Obi’s success story illustrates the tremendous potential of African entrepreneurs and the underlying demand driving the collaboration between Africinvest and Cathay Innovation. This partnership creates a dedicated fund of critical financial size to the continent, deploys broad operational support throughout with eight offices, and connects African startups to the three largest tech ecosystems in the world — Europe, Asia and the U.S. This will enable digital African entrepreneurs to efficiently reach critical mass through the network effect in various African countries while also ensuring that they will seamlessly connect to the most innovative visionaries and emerging technologies around the world.

A new breed of startups is rising

We believe the timing is right and this initiative has potential to be massive success. African economies are among the fastest growing in the world with an increasingly positive outlook. Of the top ten fastest growth economies in the world, Africa is home to six of them. Additionally, growth in the continent is spread among large numbers of countries, and today some of the non-commodity intensive economies are leading the growth like Ghana, Ethiopia, Ivory Coast, Senegal and Tanzania.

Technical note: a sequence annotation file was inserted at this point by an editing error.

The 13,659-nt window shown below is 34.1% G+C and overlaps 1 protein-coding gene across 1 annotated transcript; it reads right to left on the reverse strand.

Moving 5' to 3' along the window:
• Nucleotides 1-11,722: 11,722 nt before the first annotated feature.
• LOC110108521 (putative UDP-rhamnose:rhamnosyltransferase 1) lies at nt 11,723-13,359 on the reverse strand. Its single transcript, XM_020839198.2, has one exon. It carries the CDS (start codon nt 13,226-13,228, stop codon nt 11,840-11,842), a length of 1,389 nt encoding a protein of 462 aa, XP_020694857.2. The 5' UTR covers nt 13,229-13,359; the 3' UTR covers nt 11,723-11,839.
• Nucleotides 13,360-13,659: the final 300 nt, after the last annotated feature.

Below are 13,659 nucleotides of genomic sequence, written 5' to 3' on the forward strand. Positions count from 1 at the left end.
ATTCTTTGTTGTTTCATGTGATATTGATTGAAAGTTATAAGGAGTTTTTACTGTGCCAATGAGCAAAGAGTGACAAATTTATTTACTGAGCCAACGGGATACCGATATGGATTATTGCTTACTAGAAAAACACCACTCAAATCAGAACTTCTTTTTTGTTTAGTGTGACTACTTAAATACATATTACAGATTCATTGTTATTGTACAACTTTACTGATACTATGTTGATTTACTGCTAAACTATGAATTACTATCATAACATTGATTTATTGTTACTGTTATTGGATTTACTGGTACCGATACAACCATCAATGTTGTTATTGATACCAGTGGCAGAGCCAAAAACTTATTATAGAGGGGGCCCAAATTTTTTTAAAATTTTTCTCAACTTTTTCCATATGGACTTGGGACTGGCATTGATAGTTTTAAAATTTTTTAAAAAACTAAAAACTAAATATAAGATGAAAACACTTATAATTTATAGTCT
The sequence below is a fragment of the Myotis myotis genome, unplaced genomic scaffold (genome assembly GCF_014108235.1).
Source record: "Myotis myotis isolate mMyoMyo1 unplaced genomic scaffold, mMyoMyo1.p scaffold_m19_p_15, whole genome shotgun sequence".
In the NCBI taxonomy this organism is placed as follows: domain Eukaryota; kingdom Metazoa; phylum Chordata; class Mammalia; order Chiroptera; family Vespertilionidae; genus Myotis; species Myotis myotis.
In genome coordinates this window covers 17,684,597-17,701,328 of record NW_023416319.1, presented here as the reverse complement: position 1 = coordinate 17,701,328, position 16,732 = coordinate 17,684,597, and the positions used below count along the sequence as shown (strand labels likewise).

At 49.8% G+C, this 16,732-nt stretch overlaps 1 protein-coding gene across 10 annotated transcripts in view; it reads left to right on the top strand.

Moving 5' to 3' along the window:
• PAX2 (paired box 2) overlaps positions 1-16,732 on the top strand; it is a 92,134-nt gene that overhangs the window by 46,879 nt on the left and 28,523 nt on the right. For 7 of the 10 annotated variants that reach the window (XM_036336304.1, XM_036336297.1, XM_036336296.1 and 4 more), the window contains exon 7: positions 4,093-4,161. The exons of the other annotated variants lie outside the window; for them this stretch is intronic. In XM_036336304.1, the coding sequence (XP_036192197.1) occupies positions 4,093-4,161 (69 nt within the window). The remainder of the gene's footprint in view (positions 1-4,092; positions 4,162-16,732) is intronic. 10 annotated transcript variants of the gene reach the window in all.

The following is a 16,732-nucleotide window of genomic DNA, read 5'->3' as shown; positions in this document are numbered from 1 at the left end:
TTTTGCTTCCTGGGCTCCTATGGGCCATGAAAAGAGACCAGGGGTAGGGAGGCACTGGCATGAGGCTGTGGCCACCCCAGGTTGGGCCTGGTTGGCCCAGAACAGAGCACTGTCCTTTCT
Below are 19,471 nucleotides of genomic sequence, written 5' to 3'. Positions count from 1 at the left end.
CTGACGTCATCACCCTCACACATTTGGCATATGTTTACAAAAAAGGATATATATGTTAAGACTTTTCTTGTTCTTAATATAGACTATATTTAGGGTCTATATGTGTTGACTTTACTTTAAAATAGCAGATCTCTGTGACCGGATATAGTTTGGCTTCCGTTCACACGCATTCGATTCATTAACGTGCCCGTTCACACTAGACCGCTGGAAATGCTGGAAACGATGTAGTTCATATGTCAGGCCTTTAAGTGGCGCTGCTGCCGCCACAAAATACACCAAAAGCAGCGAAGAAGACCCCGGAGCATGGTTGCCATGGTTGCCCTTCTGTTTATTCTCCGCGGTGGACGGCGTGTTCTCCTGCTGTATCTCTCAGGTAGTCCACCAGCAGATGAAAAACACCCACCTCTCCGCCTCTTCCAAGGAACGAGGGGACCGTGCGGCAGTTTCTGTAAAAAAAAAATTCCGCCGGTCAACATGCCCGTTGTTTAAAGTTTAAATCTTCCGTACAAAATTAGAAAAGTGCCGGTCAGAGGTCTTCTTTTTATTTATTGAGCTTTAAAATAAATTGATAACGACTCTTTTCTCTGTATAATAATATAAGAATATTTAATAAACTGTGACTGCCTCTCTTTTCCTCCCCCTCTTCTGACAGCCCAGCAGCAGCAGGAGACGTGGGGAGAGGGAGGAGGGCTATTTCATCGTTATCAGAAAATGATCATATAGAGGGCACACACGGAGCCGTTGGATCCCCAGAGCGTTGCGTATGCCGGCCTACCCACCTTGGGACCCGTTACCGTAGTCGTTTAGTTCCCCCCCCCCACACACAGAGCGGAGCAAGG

Despite this positive outlook, Africa is still missing homegrown leading companies that could boost its economy to the next level. Historically there has been an absence of strong role models, but over the past few years, a new breed of companies has blossomed across the continent. These startups are different and more innovative than their African incumbents and are led by founders with the ambition to solve some of the hardest problems found on earth such as reducing poverty or substituting defective infrastructure through innovation and inclusion.

Fund flows to African startups from global financial hubs have been a growing at an astonishing 46% per year over the past six years. Startups have also benefitted from the ability to attract global talent — as the nature of their missions resonate well with the values of young professionals seeking a mix of innovative challenges and meaning to their objectives. Money and talent are now providing African startups with the ability to achieve growth far beyond the expectations of some of the founders.